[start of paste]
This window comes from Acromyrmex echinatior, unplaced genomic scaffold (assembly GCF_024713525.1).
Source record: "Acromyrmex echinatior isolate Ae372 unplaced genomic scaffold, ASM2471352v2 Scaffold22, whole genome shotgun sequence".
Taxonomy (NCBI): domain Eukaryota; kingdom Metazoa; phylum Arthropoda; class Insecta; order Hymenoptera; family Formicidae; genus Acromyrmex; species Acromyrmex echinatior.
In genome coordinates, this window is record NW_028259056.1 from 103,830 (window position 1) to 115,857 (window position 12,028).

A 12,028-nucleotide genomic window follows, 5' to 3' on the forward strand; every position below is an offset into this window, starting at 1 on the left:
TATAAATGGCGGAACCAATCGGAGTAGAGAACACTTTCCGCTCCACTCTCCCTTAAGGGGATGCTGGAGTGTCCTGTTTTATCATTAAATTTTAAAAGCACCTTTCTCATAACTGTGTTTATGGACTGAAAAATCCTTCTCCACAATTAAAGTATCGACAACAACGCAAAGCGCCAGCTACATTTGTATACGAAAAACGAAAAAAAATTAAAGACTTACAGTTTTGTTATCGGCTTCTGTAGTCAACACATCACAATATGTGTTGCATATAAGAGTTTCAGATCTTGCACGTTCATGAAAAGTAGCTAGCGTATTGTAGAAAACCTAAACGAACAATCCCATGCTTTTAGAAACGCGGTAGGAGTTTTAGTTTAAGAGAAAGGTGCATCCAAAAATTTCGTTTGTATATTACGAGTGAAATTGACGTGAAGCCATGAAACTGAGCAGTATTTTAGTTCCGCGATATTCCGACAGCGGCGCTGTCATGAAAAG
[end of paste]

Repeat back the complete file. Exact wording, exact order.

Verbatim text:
This window comes from Acromyrmex echinatior, unplaced genomic scaffold (assembly GCF_024713525.1).
Source record: "Acromyrmex echinatior isolate Ae372 unplaced genomic scaffold, ASM2471352v2 Scaffold22, whole genome shotgun sequence".
Taxonomy (NCBI): domain Eukaryota; kingdom Metazoa; phylum Arthropoda; class Insecta; order Hymenoptera; family Formicidae; genus Acromyrmex; species Acromyrmex echinatior.
In genome coordinates, this window is record NW_028259056.1 from 103,830 (window position 1) to 115,857 (window position 12,028).

A 12,028-nucleotide genomic window follows, 5' to 3' on the forward strand; every position below is an offset into this window, starting at 1 on the left:
TATAAATGGCGGAACCAATCGGAGTAGAGAACACTTTCCGCTCCACTCTCCCTTAAGGGGATGCTGGAGTGTCCTGTTTTATCATTAAATTTTAAAAGCACCTTTCTCATAACTGTGTTTATGGACTGAAAAATCCTTCTCCACAATTAAAGTATCGACAACAACGCAAAGCGCCAGCTACATTTGTATACGAAAAACGAAAAAAAATTAAAGACTTACAGTTTTGTTATCGGCTTCTGTAGTCAACACATCACAATATGTGTTGCATATAAGAGTTTCAGATCTTGCACGTTCATGAAAAGTAGCTAGCGTATTGTAGAAAACCTAAACGAACAATCCCATGCTTTTAGAAACGCGGTAGGAGTTTTAGTTTAAGAGAAAGGTGCATCCAAAAATTTCGTTTGTATATTACGAGTGAAATTGACGTGAAGCCATGAAACTGAGCAGTATTTTAGTTCCGCGATATTCCGACAGCGGCGCTGTCATGAAAAG